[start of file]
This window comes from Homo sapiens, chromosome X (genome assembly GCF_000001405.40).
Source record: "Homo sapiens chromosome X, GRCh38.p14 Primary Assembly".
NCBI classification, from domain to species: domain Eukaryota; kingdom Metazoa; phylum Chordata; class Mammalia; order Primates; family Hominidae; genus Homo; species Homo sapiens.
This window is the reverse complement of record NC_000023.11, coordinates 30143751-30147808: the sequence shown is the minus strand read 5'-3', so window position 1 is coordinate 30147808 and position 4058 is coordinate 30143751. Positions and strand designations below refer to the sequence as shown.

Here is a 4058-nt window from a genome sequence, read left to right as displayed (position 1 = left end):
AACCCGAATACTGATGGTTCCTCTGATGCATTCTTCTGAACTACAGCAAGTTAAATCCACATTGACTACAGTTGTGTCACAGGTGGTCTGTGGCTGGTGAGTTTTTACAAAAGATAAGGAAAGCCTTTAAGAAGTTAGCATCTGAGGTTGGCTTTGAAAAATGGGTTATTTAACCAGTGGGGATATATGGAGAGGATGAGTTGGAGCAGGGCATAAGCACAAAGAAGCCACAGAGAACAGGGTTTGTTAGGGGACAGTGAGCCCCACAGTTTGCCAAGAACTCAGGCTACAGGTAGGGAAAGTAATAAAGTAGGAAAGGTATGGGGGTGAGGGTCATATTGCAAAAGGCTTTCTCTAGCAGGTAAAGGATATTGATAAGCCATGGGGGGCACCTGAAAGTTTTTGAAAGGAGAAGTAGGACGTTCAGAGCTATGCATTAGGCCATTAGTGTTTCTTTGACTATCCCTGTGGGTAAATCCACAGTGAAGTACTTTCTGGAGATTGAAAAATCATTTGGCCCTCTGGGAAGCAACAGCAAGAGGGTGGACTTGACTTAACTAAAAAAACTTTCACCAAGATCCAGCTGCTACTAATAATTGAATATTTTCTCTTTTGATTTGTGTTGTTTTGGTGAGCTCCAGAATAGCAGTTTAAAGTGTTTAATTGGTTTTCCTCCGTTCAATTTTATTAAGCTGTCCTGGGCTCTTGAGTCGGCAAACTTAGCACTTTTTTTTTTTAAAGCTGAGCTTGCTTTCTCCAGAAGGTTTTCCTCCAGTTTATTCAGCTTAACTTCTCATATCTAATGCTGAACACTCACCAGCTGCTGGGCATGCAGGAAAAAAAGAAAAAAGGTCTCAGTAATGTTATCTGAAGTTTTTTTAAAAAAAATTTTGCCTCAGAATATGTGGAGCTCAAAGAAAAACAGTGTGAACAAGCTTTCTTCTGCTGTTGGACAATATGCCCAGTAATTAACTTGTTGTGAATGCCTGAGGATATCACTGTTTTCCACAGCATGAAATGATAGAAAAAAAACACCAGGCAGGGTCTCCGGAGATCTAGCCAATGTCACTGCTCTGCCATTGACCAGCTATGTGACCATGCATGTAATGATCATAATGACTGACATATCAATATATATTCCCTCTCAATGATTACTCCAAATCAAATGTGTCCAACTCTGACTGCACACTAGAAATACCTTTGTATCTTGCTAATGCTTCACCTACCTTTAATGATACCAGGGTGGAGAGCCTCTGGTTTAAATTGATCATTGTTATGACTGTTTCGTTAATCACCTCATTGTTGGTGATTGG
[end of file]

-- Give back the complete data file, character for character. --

This window comes from Homo sapiens, chromosome X (genome assembly GCF_000001405.40).
Source record: "Homo sapiens chromosome X, GRCh38.p14 Primary Assembly".
NCBI classification, from domain to species: domain Eukaryota; kingdom Metazoa; phylum Chordata; class Mammalia; order Primates; family Hominidae; genus Homo; species Homo sapiens.
This window is the reverse complement of record NC_000023.11, coordinates 30143751-30147808: the sequence shown is the minus strand read 5'-3', so window position 1 is coordinate 30147808 and position 4058 is coordinate 30143751. Positions and strand designations below refer to the sequence as shown.

Here is a 4058-nt window from a genome sequence, read left to right as displayed (position 1 = left end):
AACCCGAATACTGATGGTTCCTCTGATGCATTCTTCTGAACTACAGCAAGTTAAATCCACATTGACTACAGTTGTGTCACAGGTGGTCTGTGGCTGGTGAGTTTTTACAAAAGATAAGGAAAGCCTTTAAGAAGTTAGCATCTGAGGTTGGCTTTGAAAAATGGGTTATTTAACCAGTGGGGATATATGGAGAGGATGAGTTGGAGCAGGGCATAAGCACAAAGAAGCCACAGAGAACAGGGTTTGTTAGGGGACAGTGAGCCCCACAGTTTGCCAAGAACTCAGGCTACAGGTAGGGAAAGTAATAAAGTAGGAAAGGTATGGGGGTGAGGGTCATATTGCAAAAGGCTTTCTCTAGCAGGTAAAGGATATTGATAAGCCATGGGGGGCACCTGAAAGTTTTTGAAAGGAGAAGTAGGACGTTCAGAGCTATGCATTAGGCCATTAGTGTTTCTTTGACTATCCCTGTGGGTAAATCCACAGTGAAGTACTTTCTGGAGATTGAAAAATCATTTGGCCCTCTGGGAAGCAACAGCAAGAGGGTGGACTTGACTTAACTAAAAAAACTTTCACCAAGATCCAGCTGCTACTAATAATTGAATATTTTCTCTTTTGATTTGTGTTGTTTTGGTGAGCTCCAGAATAGCAGTTTAAAGTGTTTAATTGGTTTTCCTCCGTTCAATTTTATTAAGCTGTCCTGGGCTCTTGAGTCGGCAAACTTAGCACTTTTTTTTTTTAAAGCTGAGCTTGCTTTCTCCAGAAGGTTTTCCTCCAGTTTATTCAGCTTAACTTCTCATATCTAATGCTGAACACTCACCAGCTGCTGGGCATGCAGGAAAAAAAGAAAAAAGGTCTCAGTAATGTTATCTGAAGTTTTTTTAAAAAAAATTTTGCCTCAGAATATGTGGAGCTCAAAGAAAAACAGTGTGAACAAGCTTTCTTCTGCTGTTGGACAATATGCCCAGTAATTAACTTGTTGTGAATGCCTGAGGATATCACTGTTTTCCACAGCATGAAATGATAGAAAAAAAACACCAGGCAGGGTCTCCGGAGATCTAGCCAATGTCACTGCTCTGCCATTGACCAGCTATGTGACCATGCATGTAATGATCATAATGACTGACATATCAATATATATTCCCTCTCAATGATTACTCCAAATCAAATGTGTCCAACTCTGACTGCACACTAGAAATACCTTTGTATCTTGCTAATGCTTCACCTACCTTTAATGATACCAGGGTGGAGAGCCTCTGGTTTAAATTGATCATTGTTATGACTGTTTCGTTAATCACCTCATTGTTGGTGATTGG